The Hiroshima Peace Memorial (Genbaku Dome) was built in 1915 as a facility to exhibit and sell products from Hiroshima prefecture. At the beginning of its establishment, it was called “Hiroshima Prefectural Products Display Hall,” but later it was renamed “Hiroshima Prefectural Product Display Centre” and “Hiroshima Prefectural Industrial Promotion Hall.” At that time, most of the city centre of Hiroshima consisted of wooden two-story buildings, and these bold European-style buildings were very rare. The structure was partially brickwork using steel, and the exterior was made of stone and mortar. The whole building was composed with a three-story staircase, another five-story staircase in the centre and an oval dome of copper plate (about 11 metres long axis, 8 metres short axis, 4 metres high) placed on it.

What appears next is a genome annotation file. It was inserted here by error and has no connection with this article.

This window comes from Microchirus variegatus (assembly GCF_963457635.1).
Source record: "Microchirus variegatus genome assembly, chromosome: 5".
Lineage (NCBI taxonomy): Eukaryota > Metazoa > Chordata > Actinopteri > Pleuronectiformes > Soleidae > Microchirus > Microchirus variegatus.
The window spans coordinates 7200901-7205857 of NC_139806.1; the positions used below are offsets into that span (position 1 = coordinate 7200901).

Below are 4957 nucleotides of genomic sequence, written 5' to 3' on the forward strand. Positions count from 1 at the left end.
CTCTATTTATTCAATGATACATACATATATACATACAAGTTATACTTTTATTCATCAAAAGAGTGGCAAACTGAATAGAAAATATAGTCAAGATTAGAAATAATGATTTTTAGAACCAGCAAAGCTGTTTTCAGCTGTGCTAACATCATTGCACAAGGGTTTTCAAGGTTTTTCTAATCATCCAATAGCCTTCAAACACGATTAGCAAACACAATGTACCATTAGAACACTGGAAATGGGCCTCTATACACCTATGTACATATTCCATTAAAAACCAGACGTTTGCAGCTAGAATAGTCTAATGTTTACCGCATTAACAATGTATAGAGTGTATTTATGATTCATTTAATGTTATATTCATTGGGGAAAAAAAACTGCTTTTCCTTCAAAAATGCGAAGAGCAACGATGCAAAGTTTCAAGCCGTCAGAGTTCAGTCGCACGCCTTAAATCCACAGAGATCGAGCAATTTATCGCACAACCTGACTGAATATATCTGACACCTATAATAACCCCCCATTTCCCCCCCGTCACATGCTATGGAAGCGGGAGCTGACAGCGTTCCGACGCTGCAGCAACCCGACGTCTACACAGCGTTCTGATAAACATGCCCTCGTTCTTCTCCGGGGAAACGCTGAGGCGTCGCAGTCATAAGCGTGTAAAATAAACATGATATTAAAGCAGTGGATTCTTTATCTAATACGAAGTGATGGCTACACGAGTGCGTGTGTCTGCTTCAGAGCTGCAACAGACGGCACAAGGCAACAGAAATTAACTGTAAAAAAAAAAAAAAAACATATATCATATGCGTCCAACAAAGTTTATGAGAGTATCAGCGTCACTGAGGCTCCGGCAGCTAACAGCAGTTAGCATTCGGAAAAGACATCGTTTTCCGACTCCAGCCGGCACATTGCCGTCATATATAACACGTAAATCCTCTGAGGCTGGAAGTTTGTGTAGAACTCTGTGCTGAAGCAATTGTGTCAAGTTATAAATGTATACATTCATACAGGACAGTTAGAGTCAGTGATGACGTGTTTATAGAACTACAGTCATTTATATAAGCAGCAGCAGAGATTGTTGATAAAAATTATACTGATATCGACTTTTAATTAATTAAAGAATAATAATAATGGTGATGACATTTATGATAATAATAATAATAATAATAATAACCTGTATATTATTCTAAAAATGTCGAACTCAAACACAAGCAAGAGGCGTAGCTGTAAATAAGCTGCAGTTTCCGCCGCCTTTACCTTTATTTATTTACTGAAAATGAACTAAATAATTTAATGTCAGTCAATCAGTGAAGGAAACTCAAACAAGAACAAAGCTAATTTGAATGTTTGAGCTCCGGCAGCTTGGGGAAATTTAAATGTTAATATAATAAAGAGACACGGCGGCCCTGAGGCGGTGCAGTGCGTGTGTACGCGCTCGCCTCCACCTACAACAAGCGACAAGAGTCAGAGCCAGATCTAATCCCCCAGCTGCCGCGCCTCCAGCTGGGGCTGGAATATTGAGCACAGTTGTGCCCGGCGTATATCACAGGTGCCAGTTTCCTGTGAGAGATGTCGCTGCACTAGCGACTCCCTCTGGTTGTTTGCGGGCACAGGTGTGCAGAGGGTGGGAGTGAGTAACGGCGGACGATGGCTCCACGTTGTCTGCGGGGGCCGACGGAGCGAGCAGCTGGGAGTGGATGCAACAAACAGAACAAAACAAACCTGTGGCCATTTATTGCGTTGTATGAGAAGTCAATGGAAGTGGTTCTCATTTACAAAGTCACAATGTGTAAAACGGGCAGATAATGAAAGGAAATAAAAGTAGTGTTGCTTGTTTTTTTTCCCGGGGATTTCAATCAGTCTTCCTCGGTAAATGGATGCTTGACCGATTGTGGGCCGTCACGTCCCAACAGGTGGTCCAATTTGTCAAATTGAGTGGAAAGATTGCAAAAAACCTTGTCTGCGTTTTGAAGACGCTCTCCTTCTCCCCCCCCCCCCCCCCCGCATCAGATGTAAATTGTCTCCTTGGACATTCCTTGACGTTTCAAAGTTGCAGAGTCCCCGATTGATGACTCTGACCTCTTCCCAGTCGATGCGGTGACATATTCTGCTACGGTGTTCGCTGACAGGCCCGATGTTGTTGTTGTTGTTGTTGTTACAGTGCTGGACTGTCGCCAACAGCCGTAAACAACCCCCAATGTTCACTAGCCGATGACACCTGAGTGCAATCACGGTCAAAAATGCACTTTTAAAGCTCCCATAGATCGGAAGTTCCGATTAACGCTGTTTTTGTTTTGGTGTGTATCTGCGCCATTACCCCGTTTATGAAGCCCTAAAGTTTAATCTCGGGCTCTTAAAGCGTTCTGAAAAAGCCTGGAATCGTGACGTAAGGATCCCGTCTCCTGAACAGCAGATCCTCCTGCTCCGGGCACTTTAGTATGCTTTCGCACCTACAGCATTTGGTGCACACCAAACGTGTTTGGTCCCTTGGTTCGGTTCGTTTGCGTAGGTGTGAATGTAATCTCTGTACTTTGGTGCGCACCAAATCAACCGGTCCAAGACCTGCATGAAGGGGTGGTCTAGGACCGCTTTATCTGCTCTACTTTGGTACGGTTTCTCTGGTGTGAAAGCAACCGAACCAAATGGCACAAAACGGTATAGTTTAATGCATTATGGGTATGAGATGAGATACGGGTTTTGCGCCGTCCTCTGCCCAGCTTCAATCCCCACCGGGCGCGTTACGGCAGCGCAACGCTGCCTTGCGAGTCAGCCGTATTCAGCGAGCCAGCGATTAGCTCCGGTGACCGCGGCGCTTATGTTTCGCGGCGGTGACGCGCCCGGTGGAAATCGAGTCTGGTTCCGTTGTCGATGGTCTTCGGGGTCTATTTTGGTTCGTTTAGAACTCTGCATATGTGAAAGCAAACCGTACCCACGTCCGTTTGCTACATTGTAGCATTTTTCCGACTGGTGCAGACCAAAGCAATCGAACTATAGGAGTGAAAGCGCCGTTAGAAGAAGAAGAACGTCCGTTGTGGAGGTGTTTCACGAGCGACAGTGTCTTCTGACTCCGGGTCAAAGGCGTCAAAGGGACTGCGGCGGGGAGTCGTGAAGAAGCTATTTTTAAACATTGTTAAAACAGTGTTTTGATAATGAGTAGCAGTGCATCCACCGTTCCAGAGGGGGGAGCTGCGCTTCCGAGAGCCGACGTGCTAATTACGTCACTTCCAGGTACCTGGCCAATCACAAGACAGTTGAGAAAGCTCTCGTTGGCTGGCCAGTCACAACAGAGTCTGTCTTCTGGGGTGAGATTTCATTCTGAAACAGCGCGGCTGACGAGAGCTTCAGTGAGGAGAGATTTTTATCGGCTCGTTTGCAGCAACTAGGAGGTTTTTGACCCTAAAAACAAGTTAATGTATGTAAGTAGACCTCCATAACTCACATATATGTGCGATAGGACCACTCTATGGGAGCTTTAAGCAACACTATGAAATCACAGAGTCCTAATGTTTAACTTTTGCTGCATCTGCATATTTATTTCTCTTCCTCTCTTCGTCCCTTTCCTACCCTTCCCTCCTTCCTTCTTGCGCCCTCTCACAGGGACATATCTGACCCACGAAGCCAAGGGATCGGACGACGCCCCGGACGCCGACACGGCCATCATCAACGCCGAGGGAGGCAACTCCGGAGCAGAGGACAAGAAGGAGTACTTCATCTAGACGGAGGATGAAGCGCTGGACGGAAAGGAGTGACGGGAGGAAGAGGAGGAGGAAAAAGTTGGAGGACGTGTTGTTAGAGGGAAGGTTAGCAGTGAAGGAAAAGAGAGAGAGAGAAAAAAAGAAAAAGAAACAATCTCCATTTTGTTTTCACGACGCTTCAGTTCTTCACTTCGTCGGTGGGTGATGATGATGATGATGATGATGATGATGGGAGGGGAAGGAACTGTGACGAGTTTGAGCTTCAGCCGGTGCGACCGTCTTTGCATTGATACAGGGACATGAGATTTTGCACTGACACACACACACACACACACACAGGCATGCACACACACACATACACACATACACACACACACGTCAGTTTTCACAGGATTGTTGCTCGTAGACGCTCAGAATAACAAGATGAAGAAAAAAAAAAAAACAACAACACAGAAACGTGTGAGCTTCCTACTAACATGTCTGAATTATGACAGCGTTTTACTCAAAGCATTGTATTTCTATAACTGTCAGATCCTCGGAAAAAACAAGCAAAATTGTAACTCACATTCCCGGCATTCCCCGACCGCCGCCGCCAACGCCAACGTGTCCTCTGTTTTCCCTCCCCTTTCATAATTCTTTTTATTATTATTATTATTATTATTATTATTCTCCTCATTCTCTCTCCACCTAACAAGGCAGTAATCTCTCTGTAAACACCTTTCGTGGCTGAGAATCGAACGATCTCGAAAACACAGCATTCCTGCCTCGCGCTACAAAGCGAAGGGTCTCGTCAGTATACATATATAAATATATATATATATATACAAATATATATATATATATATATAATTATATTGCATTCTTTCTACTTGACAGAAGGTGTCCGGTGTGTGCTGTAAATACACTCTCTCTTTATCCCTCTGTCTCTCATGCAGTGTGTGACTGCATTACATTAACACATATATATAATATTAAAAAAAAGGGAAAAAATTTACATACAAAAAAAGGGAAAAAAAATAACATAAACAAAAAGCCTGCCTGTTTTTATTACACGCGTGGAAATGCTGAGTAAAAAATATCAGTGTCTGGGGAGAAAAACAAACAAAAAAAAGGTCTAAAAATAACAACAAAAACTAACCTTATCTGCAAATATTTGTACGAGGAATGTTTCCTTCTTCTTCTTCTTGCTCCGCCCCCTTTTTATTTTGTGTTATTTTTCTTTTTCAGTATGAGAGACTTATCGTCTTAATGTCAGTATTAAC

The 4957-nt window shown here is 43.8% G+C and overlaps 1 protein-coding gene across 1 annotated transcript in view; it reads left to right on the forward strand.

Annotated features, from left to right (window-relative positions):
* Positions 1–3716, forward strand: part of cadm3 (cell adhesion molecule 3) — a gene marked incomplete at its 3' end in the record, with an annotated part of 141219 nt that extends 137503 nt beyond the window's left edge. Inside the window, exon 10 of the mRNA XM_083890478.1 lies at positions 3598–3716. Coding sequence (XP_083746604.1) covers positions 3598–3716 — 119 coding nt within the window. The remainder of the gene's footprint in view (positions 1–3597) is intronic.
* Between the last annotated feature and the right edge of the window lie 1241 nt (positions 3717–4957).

August 1945 and the aftermath